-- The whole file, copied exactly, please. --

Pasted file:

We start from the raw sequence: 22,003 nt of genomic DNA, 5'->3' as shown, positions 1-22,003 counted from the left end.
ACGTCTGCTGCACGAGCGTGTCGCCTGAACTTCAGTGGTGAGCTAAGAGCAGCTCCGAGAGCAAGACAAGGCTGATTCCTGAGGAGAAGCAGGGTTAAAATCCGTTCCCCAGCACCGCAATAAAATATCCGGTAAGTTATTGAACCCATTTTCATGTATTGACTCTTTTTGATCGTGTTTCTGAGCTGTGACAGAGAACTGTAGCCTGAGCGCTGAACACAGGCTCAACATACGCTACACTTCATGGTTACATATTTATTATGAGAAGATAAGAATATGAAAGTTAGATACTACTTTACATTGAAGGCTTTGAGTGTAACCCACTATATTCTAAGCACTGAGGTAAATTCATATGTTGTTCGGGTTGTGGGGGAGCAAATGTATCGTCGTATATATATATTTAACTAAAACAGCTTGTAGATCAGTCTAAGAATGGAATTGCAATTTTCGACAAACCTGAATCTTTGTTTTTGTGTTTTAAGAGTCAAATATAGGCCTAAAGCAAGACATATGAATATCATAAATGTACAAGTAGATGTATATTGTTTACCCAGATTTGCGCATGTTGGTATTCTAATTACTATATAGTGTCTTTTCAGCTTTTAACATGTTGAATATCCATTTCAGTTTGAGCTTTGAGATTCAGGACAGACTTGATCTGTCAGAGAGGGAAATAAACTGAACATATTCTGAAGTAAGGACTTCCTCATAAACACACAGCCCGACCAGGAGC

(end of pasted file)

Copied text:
We start from the raw sequence: 22,003 nt of genomic DNA, 5'->3' as shown, positions 1-22,003 counted from the left end.
ACGTCTGCTGCACGAGCGTGTCGCCTGAACTTCAGTGGTGAGCTAAGAGCAGCTCCGAGAGCAAGACAAGGCTGATTCCTGAGGAGAAGCAGGGTTAAAATCCGTTCCCCAGCACCGCAATAAAATATCCGGTAAGTTATTGAACCCATTTTCATGTATTGACTCTTTTTGATCGTGTTTCTGAGCTGTGACAGAGAACTGTAGCCTGAGCGCTGAACACAGGCTCAACATACGCTACACTTCATGGTTACATATTTATTATGAGAAGATAAGAATATGAAAGTTAGATACTACTTTACATTGAAGGCTTTGAGTGTAACCCACTATATTCTAAGCACTGAGGTAAATTCATATGTTGTTCGGGTTGTGGGGGAGCAAATGTATCGTCGTATATATATATTTAACTAAAACAGCTTGTAGATCAGTCTAAGAATGGAATTGCAATTTTCGACAAACCTGAATCTTTGTTTTTGTGTTTTAAGAGTCAAATATAGGCCTAAAGCAAGACATATGAATATCATAAATGTACAAGTAGATGTATATTGTTTACCCAGATTTGCGCATGTTGGTATTCTAATTACTATATAGTGTCTTTTCAGCTTTTAACATGTTGAATATCCATTTCAGTTTGAGCTTTGAGATTCAGGACAGACTTGATCTGTCAGAGAGGGAAATAAACTGAACATATTCTGAAGTAAGGACTTCCTCATAAACACACAGCCCGACCAGGAGC